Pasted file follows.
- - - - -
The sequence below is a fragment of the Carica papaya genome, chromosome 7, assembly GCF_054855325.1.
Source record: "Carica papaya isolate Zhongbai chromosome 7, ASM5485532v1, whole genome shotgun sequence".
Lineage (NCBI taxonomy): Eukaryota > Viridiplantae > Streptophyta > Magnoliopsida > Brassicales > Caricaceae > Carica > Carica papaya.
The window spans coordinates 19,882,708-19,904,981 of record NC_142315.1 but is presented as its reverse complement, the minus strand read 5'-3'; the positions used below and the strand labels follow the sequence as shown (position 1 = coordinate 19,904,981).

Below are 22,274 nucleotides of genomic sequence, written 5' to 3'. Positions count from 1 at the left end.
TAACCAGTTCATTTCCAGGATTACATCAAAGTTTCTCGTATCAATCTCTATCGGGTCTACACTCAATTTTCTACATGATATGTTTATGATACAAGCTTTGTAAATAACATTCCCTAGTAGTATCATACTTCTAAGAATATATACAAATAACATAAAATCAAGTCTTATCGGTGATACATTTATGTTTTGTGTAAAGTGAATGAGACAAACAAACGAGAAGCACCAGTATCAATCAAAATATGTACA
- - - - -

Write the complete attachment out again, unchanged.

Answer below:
The sequence below is a fragment of the Carica papaya genome, chromosome 7, assembly GCF_054855325.1.
Source record: "Carica papaya isolate Zhongbai chromosome 7, ASM5485532v1, whole genome shotgun sequence".
Lineage (NCBI taxonomy): Eukaryota > Viridiplantae > Streptophyta > Magnoliopsida > Brassicales > Caricaceae > Carica > Carica papaya.
The window spans coordinates 19,882,708-19,904,981 of record NC_142315.1 but is presented as its reverse complement, the minus strand read 5'-3'; the positions used below and the strand labels follow the sequence as shown (position 1 = coordinate 19,904,981).

Below are 22,274 nucleotides of genomic sequence, written 5' to 3'. Positions count from 1 at the left end.
TAACCAGTTCATTTCCAGGATTACATCAAAGTTTCTCGTATCAATCTCTATCGGGTCTACACTCAATTTTCTACATGATATGTTTATGATACAAGCTTTGTAAATAACATTCCCTAGTAGTATCATACTTCTAAGAATATATACAAATAACATAAAATCAAGTCTTATCGGTGATACATTTATGTTTTGTGTAAAGTGAATGAGACAAACAAACGAGAAGCACCAGTATCAATCAAAATATGTACA